IVF Babble

A 40-year-old Oklahoma woman gives birth 14 months after husband’s death

An Oklahoma woman is counting her blessings, even after the tragic death of her husband 18 months ago

That’s because the 40-year-old teacher, Sarah Shellenberger, recently gave birth to a darling baby boy, even though it was more than 14 months after her husband’s death from a heart attack.

Scott Shellenberger, aged 41, passed away in February 2020, but little baby Hayles was born on 3 May 2021. The new mum calls her baby a form of ‘medicine’ that is helping heal her heart after Scott’s sudden and untimely death.

Six months after Scott died while giving a university lecture, Sarah returned to the Barbados fertility clinic where the couple had begun fertility treatments years earlier. They created and froze embryos there just months before Scott’s death, but Sarah knew that Scott would have approved. She says she is sure that he would have supported her choice to have their baby, even though he will never meet his son. She even hopes to have another next year.

Her embryo transfer was successful, and in August, 2021 she finally fell pregnant after many years of trying with no success. She couldn’t be happier. “In our eyes, we have these two embryos that are already created, and they are our children. To me, there was no other option. They are our kids. I had to try to get pregnant and bring our children into this world.”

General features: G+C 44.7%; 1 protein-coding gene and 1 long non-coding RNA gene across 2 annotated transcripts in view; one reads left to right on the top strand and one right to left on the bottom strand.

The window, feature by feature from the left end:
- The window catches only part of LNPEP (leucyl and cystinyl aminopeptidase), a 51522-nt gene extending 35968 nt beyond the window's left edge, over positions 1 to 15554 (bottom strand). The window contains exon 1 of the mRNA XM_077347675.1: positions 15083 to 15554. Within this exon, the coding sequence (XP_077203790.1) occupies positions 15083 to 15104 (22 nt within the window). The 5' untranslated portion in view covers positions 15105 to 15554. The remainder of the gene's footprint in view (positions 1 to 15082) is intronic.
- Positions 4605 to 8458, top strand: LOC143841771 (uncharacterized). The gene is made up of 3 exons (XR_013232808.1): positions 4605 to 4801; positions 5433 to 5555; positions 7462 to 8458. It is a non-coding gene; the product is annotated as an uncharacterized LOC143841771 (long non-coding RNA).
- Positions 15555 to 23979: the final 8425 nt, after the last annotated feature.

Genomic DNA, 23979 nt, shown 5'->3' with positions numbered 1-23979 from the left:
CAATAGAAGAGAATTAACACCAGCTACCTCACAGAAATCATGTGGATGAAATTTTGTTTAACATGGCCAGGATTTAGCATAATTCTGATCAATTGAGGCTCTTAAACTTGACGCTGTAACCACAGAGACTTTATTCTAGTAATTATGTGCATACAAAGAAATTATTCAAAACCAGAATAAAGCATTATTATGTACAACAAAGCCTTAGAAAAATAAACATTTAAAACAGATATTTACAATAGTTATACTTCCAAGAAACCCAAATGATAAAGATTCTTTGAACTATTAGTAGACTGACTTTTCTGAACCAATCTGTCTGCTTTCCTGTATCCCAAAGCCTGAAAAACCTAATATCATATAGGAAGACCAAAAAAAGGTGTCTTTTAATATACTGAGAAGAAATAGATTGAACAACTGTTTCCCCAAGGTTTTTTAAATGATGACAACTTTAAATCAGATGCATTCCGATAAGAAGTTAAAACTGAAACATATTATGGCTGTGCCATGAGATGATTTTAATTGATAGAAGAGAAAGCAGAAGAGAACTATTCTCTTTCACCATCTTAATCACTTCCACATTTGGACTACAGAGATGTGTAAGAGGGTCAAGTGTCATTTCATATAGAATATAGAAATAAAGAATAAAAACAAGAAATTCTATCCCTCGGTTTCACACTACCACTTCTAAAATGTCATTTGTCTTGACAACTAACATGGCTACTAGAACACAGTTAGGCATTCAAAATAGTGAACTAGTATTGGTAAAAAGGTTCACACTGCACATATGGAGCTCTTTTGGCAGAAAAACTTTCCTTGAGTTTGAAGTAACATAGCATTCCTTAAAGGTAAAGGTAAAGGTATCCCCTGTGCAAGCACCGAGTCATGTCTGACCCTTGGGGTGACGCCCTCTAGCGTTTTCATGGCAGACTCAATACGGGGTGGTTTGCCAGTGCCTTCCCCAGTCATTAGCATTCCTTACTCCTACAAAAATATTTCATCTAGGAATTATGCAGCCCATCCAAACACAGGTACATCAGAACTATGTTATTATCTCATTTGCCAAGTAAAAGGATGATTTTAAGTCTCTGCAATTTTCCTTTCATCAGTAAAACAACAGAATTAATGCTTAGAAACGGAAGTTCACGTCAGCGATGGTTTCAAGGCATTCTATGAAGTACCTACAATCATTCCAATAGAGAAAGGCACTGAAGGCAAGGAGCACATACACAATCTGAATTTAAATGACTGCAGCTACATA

She and Scott hoped for at least three kids, and they even shortlisted potential names for their future offspring

It was his biggest dream to be a father, and they were determined to make it happen. While completing the initial IVF retrieval paperwork in Barbados, they discussed what they would do with any embryos should one of them die before implantation. They both decided that the living partner should make the right choice for their circumstances, and they both felt comfortable with this decision. Sarah is confident that Scott would approve.

Sarah gave birth on 3 May with her mother by her side

She cites her family’s support as a significant factor in her decision to embark on solo motherhood. Even though Scott is gone, she finds meaning that she can help make their shared dreams come true.

While motherhood looks a lot different than she always dreamed, she is over the moon with her son, baby Hayles. Though she describes a ‘bittersweet’ feeling when she thinks about how Scott will never meet him, she is excited about the future. She plans to return to Barbados to transfer the second (and final) viable embryo sometime in 2022 to grow her family and give Hayles a sibling.

What do you think about Sarah Shellenberger’s decision to use her frozen embryos even after her husband’s death? Is this something you and your partner have discussed, and would you consider doing the same should tragedy strike? Share this incredible story on social media, and share your thoughts in the comment section.

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